This week in wins: House moves to protect American elections from foreign interference


As October winds down, progressives score several wins, including successfully defending employee access to birth control.

A federal court ruled this week to protect access to birth control, millions will be invested in Pennsylvania’s election system, animal cruelty is now a federal offense, and progressive stalwart Justice Ruth Bader Ginsburg won a million dollar prize usually reserved for philosophers — and will donate it all to charity.

As a tumultuous October draws to a close, take a moment and appreciate the week’s progressive victories.

House Democrats pass bill protecting elections from foreign interference

On Wednesday, the House passed the Strengthening Harmful Interference in Elections for a Lasting Democracy Act (SHIELD), which requires political campaigns to report when foreign actors offer them assistance. The SHIELD Act, sponsored in the House by Administration Committee Chair Zoe Lofgren (D-CA) passed 227-181, in a vote split mostly by party. The act also mandates that the regulations concerning online political advertisements be made as stringent as radio and television ads.

"The 2020 federal elections are fast approaching. Public confidence and trust in our elections is of the utmost importance," Lofgren said before the vote. "Free and fair elections are at the core of what it means to live in a democracy like ours."

The special council's report found that the Trump campaign had at least 272 contacts with "Russia-linked operatives." The SHIELD Act would have required them to report each one as they happened.

Pennsylvania is about invest $90 million in voting access and security

Democratic Pennsylvania Gov. Tom Wolf reached a deal this week with state Republicans on Senate Bill 421, the most ambitious attempt at state-wide election reform in decades. The bill left committee on Tuesday, and is expected to pass in the state House and Senate. Among other long-advocated-for improvements, SB 421 will provide the state with $90 million for new, more secure voting machines, push the voter registration deadline closer to Election Day, allow any voter to request an absentee ballot, and extend absentee ballot deadlines.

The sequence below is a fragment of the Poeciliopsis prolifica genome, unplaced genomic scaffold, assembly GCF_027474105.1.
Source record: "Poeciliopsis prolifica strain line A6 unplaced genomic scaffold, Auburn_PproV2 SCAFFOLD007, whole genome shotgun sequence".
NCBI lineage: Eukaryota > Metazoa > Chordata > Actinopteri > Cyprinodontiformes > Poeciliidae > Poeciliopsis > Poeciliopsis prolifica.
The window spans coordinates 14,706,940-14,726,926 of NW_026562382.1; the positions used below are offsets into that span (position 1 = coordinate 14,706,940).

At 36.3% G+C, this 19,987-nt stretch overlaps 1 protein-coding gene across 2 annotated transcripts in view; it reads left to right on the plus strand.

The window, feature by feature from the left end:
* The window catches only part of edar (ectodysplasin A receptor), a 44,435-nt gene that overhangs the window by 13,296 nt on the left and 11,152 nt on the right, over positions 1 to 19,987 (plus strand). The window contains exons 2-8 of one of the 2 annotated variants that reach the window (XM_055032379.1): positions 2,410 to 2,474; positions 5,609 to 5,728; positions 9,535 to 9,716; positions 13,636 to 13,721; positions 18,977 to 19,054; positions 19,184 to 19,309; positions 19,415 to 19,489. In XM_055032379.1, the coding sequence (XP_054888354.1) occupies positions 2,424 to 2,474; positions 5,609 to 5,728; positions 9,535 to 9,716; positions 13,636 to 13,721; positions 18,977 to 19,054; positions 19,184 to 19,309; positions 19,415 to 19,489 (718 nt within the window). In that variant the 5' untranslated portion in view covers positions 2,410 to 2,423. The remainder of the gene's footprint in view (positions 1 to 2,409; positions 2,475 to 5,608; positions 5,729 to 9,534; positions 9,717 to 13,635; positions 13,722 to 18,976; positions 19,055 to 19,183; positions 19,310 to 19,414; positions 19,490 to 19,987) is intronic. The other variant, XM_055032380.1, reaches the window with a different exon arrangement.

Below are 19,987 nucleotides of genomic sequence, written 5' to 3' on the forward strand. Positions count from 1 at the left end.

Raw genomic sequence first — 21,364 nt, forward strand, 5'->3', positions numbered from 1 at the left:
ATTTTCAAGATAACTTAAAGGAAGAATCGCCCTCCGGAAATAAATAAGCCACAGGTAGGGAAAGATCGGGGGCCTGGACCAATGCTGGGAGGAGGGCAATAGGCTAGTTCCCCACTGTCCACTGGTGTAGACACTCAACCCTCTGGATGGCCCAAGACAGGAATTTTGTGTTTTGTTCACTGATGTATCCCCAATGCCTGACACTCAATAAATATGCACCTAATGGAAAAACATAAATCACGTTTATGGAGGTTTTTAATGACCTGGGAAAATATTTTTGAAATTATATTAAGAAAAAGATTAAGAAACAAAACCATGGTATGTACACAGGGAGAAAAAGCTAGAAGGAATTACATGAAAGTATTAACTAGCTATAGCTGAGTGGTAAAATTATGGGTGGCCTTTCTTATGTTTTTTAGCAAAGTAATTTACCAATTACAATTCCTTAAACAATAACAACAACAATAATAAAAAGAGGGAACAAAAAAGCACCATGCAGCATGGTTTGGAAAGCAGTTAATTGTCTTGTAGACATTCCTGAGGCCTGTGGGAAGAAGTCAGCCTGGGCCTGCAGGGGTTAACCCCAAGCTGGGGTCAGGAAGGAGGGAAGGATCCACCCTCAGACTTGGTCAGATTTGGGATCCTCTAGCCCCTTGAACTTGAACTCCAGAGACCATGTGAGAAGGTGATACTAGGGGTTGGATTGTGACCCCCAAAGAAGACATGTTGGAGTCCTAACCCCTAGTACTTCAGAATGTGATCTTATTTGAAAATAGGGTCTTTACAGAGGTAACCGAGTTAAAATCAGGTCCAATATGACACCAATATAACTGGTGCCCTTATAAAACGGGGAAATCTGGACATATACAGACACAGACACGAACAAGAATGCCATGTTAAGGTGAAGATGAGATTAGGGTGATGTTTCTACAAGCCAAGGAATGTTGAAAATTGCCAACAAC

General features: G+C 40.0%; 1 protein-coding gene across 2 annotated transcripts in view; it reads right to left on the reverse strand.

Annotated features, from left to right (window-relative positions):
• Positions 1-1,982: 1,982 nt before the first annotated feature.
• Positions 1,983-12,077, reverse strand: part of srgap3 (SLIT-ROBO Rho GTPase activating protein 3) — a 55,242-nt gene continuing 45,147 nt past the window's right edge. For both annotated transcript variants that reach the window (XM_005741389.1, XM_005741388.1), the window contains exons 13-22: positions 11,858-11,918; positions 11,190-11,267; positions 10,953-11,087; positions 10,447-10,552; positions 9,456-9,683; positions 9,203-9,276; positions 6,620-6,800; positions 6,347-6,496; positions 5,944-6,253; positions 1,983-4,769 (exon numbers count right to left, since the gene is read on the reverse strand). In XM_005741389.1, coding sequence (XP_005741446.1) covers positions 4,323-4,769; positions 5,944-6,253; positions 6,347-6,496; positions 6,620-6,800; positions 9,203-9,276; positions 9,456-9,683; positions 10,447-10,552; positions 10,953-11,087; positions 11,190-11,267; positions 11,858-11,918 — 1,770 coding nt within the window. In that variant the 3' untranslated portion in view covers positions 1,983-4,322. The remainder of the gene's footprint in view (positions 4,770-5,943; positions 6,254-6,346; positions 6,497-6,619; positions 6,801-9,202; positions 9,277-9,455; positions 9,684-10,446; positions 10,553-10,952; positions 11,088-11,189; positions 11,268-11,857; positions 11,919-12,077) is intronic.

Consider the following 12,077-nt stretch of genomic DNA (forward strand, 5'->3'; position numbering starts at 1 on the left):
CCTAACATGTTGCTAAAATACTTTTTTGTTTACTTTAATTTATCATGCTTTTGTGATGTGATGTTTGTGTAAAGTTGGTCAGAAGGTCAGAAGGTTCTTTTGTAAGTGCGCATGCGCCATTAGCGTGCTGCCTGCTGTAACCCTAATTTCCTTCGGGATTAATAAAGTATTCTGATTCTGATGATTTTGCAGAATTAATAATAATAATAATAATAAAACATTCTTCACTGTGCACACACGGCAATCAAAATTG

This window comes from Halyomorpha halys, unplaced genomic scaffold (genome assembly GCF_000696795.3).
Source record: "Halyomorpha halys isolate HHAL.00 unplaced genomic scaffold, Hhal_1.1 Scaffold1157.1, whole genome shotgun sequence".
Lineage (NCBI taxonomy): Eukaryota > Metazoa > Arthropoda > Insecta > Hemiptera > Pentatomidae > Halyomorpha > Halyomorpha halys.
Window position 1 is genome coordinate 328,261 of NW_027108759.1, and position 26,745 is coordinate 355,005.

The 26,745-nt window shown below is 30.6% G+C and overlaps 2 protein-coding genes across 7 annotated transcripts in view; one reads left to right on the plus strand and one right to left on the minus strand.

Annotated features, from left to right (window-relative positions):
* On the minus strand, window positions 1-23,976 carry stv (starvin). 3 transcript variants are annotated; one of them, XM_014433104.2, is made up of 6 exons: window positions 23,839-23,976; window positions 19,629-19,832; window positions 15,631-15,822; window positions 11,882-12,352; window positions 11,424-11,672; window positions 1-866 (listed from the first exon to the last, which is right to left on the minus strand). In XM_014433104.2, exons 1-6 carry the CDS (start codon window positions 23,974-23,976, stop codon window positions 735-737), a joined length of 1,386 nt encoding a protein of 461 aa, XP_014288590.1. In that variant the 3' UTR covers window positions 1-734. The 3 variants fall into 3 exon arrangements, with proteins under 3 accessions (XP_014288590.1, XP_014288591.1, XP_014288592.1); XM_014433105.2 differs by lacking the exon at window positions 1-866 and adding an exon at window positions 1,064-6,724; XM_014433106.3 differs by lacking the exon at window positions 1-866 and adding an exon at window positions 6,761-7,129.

While not the worst state for voters, Pennsylvania was ranked 31st in the nation for ease of voting.

The bill is scheduled to take effect ahead of the 2020 elections.

Court rules that employers have to provide birth control despite religious objections

The Ninth Circuit Court of Appeals ruled Tuesday that non-religiously affiliated employers had to cover their employees' birth control. Churches have long been exempt from providing employees access to contraception, but a Department of Health and Human Services regulation permitted any employer claiming "sincerely held religious beliefs" to do the same.

This week's decision comes on the heels of a California federal district court ruling enjoining the 2017 HHS regulations after a lawsuit filed by 13 states and the District of Columbia.

While not a final ruling, the Ninth Circuit has continued to ensure that non-religious employees have access to birth control. 

New York governor signs law restricting nonprofits from endorsing, donating to candidates

New York Gov. Andrew Cuomo (D) signed legislation Wednesday preventing religious organizations and nonprofits from endorsing or donating to political campaigns. The bill codifies the Johnson Amendment, a piece of the federal tax code which does the same. However, the provision has come under threat in recent years; Trump promised he would "get rid of and totally destroy the Johnson Amendment" in 2017, and later that year signed an executive order loosening it. 

"For too long we have listened to the Trump administration threaten to remove common sense protections prohibiting tax exempt organizations from engaging in inappropriate political activities," said Cuomo. "New Yorkers have a right to free and fair elections, and this law will further protect our democracy from unjustified interferences once and for all."

Ruth Bader Ginsburg wins $1 million dollar prize

Supreme Court Justice Ruth Bader Ginsburg was selected Wednesday for the million-dollar Berggruen Prize. The prize, established in 2016 by investor and philanthropist Nicolas Berggruen, is awarded to a thinker who has "profoundly shaped human self-understanding and advancement." Ginsburg, chosen from a 500-nominee pool, is the first non-philosopher awarded the prize. Previous winners have included Martha Nussbaum, distinguished professor at the University of Chicago, and Canadian philosopher Charles Taylor.

"Few in our era have done more to bring vital philosophical ideas to fruition in practical affairs than Ruth Bader Ginsburg," said Kwame Anthony Appiah, prize committee chair and professor at New York University. "She has been both a visionary and a strategic leader in securing equality, fairness, and the rule of law not only in the realm of theory, but in social institutions and the lives of individuals."

Ginsburg plans to donate the prize money to charity. 

Animal cruelty is now a federal offense

The House of Representatives unanimously passed legislation Tuesday making animal cruelty a federal offense. Previously, most animal cruelty legislation had been enacted at the state level. Two Florida reps., Democrat Ted Deutch and Republican Vern Buchanan, introduced the Preventing Animal Cruelty and Torture Act in January of this year. 

"Animal rights activists have stood up for living things that do not have a voice. Law enforcement officers have sought a federal overlay to help them stop animal abusers who are likely to commit acts of violence against people," said Deutch in a statement. "And animal lovers everywhere know this is simply the right thing to do."

The bill now heads to the Senate, where Buchanan said he was "optimistic it will pass."